As tensions between the United States and the Soviet Union mount, it is bizarre to be hearing calls to pull our troops out of Europe. Even senior American government officials have been hinting recently that we might punish wavering allies in this fashion.
Some editorialists go further, saying our allies do not deserve our protection if they do not increase their defense budgets as we do, adopt our boycotts against Iran and Russia, back to the hilt NATO decisions on deploying new nuclear weapons and, most crucially, line up behind us to punish the Polish and Soviet governments for trying to crush Solidarity.
But brandishing our ultimate leverage may unhinge a good deal more than we imagine. The security advantages of having 350,000 troops in Europe are as great and obvious today as ever. The troops, equipment, bases and commands there also remain essential to military objectives in the eastern Mediterranean, Middle East and Persian Gulf. There is a deeper political aspect, too.
NATO was conceived to provide security not only against a Russia that is aggressive but also against a Germany that once was aggressive in the past. Together with the European Economic Community, the Alliance constitutes a framework within which German talents and energies turn to constructive and cooperative use.
At the behest of the West European nations that were victims of the Third Reich, the United States three decades ago exacted a price from the Germans when they joined NATO--a price they willingly paid and still pay. German sovereignty is uniquely limited: Germany renounced having its own army and placed the Bundeswehr under NATO--American--command. It also forswore production and ownership of atomic weapons. Americans must decide whether to fire the 6,000 nuclear weapons now on German soil.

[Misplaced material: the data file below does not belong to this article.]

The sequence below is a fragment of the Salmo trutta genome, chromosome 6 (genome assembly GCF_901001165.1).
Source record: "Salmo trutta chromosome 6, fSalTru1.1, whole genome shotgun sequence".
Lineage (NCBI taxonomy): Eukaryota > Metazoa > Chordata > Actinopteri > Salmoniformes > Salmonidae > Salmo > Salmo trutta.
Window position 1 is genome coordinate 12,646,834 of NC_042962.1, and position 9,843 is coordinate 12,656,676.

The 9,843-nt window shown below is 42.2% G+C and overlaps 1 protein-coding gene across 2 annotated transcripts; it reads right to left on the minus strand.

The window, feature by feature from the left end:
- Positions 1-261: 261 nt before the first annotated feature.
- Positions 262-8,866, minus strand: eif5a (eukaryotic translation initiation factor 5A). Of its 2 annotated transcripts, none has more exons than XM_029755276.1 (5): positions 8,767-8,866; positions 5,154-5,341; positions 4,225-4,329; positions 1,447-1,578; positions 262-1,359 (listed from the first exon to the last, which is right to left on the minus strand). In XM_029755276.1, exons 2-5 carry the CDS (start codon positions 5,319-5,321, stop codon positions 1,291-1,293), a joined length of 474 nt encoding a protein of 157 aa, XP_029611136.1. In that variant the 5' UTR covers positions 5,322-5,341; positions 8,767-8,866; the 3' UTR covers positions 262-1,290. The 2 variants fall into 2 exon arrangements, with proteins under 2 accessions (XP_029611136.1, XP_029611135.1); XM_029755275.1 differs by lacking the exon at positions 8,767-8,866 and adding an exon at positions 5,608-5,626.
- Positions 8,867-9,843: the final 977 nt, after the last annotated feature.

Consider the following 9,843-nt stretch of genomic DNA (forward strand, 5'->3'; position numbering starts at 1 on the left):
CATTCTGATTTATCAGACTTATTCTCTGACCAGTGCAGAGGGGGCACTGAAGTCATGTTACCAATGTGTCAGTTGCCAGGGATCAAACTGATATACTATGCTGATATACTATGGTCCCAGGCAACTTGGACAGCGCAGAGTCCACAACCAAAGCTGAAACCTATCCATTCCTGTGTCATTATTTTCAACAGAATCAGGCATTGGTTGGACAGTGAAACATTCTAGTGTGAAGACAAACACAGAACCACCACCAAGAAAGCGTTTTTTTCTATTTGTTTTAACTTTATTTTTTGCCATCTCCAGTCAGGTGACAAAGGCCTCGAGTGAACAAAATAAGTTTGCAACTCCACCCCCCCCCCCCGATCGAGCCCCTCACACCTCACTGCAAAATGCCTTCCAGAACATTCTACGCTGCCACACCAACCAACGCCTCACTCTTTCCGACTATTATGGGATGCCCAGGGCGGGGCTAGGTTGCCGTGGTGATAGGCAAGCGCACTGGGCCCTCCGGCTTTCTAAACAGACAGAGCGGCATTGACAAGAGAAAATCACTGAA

The Germans--all our NATO allies, in fact --exacted a corresponding price from us, of course. American soldiers on the ground, and in sufficient numbers to make it inconceivable that we would ever sacrifice them, are what makes the alliance credible to the Germans and what makes the limitations on their sovereignty acceptable to them.
Start to remove U.S. troops and to degrade NATO and we invite the Germans to consider nationalism, neutralism and collusion with Russia.
This follows because Germany is unique among our allies in one other crucial way: the nation is divided among two states. Any government--Christian Democratic no less than Social Democratic--is obliged constitutionally to pursue reunification and politically to keep open the door to every feasible reassociation with the German Democratic Republic.
Inter-German relations are therefore more important in Bonn than Poland is, as Chancellor Helmut Schmidt demonstrated in his reaction to the crackdown on Solidarity that took place during his visit in East Germany two weeks ago. A Soviet takeover in Warsaw --as distinct from a Polish military dictatorship there--would lead inevitably to a tightening of the Soviet grip on the GDR. Russia's ultimate leverage with Bonn lies in its power to alter East German policies and positions.
If we compel the Germans to rethink their allegiances, the reconsideration will be agonizing and the outcome uncertain. A German debate on the Westbindung (links to the West) and Wiedervereinigung (reunification) would stir deep emotions and fears throughout Europe. Neutralism and accommodation with Russia might be live options.
An unattached Germany would represent a monumental victory for the Kremlin, compared to which the "losses" of Ethiopia, South Yemen, Afghanistan and Angola that so exercise us fade into insignificance.
Pique and petulance about allies who are stronger but also less deferential than they used to be should not tempt us into threats that could shatter a structure that serves our defense and the peace of Europe in many ways, including some that we seem to have forgotten.